In 1846, he enlisted in company A, of the 1st Illinois regiment, for service in the war with Mexico. The regiment was not called into actual service till March, 1847, when it rendezvoused at Alton, from there went to Fort Leavenworth, and thence marched on foot across the plains to Santa Fe, New Mexico. From Leavenworth to Santa Fe not a single human habitation was to be seen. The expedition was commanded by Gen. Sterling Price. From Santa Fe they descended the Rio Grande to Albuquerque, and from there marched to California. At Santa Cruz, New Mexico, occurred an engagement with the Mexicans, and at several places along the route there were skirmishes with the Indians. After remaining in California several months the regiment returned by the same route. At Albuquerque, news reached them of the treaty of peace which had been concluded several months previous. On the organization of the company he had been elected second lieutenant, and held that rank during the remainder of his service, though at Santa Fe, in the fall of 1847, he was appointed quarter-master of the brigade and served as such till his return. He arrived back in Illinois, in October, 1848.

In 1855, Capt. Johnson moved to Trenton, and built the mill now owned by Andrew Eisenmayer. The dwelling-house which he built was the first in the town, with the exception of' an old farmhouse which stood there previous to the building of the railroad. In 1860, he moved to Henry county, Mo., but in consequence of a severe drouth in that section returned to Illinois the same summer, and purchased the land which comprises his present farm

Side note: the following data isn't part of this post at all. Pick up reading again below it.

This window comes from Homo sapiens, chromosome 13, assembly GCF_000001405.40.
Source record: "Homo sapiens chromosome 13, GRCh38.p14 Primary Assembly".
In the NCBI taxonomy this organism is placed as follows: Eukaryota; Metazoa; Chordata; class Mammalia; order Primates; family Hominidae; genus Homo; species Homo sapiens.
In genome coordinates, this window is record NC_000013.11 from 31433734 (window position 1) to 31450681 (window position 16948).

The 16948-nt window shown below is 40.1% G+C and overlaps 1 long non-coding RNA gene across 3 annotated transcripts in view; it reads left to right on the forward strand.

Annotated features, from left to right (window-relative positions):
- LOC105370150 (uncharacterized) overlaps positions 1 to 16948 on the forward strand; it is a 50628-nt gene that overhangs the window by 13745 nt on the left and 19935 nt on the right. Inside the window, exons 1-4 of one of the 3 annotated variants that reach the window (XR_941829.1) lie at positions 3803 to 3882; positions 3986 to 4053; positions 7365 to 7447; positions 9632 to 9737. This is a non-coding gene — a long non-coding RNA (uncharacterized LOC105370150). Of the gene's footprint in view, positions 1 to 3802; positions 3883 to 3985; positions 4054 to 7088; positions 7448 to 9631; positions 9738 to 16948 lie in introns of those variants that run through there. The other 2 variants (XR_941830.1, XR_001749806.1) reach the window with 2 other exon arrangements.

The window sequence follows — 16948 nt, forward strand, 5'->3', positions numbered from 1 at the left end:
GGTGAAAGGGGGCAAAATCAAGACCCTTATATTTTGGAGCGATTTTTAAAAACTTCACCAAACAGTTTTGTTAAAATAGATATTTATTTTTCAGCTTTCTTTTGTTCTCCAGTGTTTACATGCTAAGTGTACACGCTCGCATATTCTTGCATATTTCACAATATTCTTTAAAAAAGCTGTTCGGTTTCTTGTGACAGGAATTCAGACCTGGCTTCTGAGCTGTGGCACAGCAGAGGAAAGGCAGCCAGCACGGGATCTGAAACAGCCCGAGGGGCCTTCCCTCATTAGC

In August, 1861, the first year of the war of the rebellion, he enlisted as a private in Company K, 30th Illinois regiment, and was mustered in as captain of the company. From Jacksonville the regiment went to Cairo, where it remained till November. The first engagement with the Confederates was at Belmont, November 7, 1861. After an expedition to Kentucky, the regiment returned to Cairo, and from there proceeded up the Tennessee river, and took part in the capture of Fort Henry in February, 1862, and from there marched across, and participated in the battle of Fort Donelson. In this engagement he acted as major of his regiment. Soon afterward on account of his brother's death, he resigned his commission and returned to Clinton county, and has since been living on his farm, a mile and a half east of Trenton.

He has eight children living: Caroline, wife of Samuel Crane; Lucinda, a twin sister, now Mrs. James Riggs, residing in Texas; Leonora, who married William Cornell; Samuel L., who lives in Wayne county, Mo.; Salena H., wife of John H. Adams, principal of the public school of Trenton; Maria; Stephen A.; and George.

Capt. Johnson was originally a Whig. His vote helped to elect Gen. Harrison to the presidency in 1840. On the dissolution of the Whig party, he became a democrat. From 1852 to 1856 he served as associate judge of the county court. In 1856, he was elected justice of the peace, and filled that office for three successive terms, or twelve years. He was again elected to the same position in 1881. He has served fourteen years as county surveyor of Clinton county, and for several years before that acted as deputy, so that for forty years he has been more or less engaged in surveying lands in Clinton county. He has long been connected with the Masonic organization, and for several terms has served as Master of' the Masonic lodge at Trenton.

Source: History of Marion and Clinton Counties, Illinois, 1881, Brink, McDonough & Co., Philadelphia

Submitted by: Mr. Kent Worley